Much Ado About Nothing

William Shakespeare
The Lords of Misrule
King's Manor, York

Advertising image from the Lords of Misrule production of Much Ado

August 2004 has been a cruel month for open-air productions. This lively Much Ado was to have been staged in the courtyard of the King's Manor in York, but due to the dismal weather the players were obliged to use a room in the building itself. Ironically, the new venue's stone walls and mullioned windows turned out to be an ideal (if somewhat cramped) backdrop to the scenes in Leonato's house - and the fireplace also came in handy as a hiding place for Beatrice and Benedick!

The Lords of Misrule, most of whose members are post-graduate students at York University's Centre for Medieval Studies, specialize in original pronunciation versions of medieval drama and Shakespeare. This was the first such production I've seen, and I was astonished at how quickly the ear becomes accustomed to hearing words spoken in what to Shakespeare's first audience would have been standard pronunciation. This aspect alone would make the production well worth seeing, but despite the authentic pronunciation and Tudor costumes, this Much Ado is no dry academic exercise.

Any production of the play relies heavily on the respective strengths of its Beatrice and Benedick, who need to be equally at home with their sparkling repartee and the very different scenes generated by Hero's apparent death. Joanna Huntington and Rob Wright not only handle both with aplomb, but the chemistry between them (sadly lacking in several professional productions I've seen over the years) is a joy to behold. Not all the acting is of this quality, but most of the leading roles are strongly cast. Alice Cowen is an elegant and beautifully spoken Don Pedro; Mike Tyler, his helmet sprouting more feathers as the evening progresses, makes the most of Dogberry; Alex Mansfield (who also directs) is a pert Margaret, and Ilse Schweitzer a convincingly swaggering Borachio. Anthony Masinton and Stephanie Masinton do their best Claudio and Hero, surely two of the most thankless roles in Shakespearean comedy, but the evening belongs to Huntington and Wright.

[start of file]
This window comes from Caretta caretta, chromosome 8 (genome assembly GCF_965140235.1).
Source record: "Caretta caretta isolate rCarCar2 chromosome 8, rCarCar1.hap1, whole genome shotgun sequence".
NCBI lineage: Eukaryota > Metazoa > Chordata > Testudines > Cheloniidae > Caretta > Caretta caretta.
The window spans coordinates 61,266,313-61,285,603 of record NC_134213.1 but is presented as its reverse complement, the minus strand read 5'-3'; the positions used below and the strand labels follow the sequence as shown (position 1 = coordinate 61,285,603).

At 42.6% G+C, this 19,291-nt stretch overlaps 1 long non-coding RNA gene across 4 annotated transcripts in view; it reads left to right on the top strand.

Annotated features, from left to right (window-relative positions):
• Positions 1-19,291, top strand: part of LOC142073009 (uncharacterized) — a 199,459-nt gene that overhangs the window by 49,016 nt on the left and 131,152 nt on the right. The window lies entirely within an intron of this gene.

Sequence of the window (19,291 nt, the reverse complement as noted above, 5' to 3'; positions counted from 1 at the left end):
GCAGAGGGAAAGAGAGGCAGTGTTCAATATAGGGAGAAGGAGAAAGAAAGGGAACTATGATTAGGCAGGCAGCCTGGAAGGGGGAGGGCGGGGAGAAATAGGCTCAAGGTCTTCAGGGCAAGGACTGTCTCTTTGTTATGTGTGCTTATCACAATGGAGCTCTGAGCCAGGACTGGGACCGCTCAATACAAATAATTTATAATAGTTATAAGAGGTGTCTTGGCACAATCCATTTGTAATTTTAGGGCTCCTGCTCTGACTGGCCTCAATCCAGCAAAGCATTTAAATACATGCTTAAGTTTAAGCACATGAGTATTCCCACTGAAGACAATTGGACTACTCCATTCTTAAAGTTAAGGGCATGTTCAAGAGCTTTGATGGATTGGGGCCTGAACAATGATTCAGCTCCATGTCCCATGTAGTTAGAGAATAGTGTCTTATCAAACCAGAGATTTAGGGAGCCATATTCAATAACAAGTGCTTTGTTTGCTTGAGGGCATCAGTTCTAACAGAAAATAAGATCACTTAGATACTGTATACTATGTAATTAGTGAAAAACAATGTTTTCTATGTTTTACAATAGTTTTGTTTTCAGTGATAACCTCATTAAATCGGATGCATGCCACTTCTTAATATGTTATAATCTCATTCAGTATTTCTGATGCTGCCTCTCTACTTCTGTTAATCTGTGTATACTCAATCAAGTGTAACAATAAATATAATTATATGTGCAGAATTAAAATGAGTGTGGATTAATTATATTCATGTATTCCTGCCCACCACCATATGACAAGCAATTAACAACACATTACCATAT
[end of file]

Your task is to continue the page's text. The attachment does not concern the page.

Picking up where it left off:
Reviewer: J. D. Atkinson

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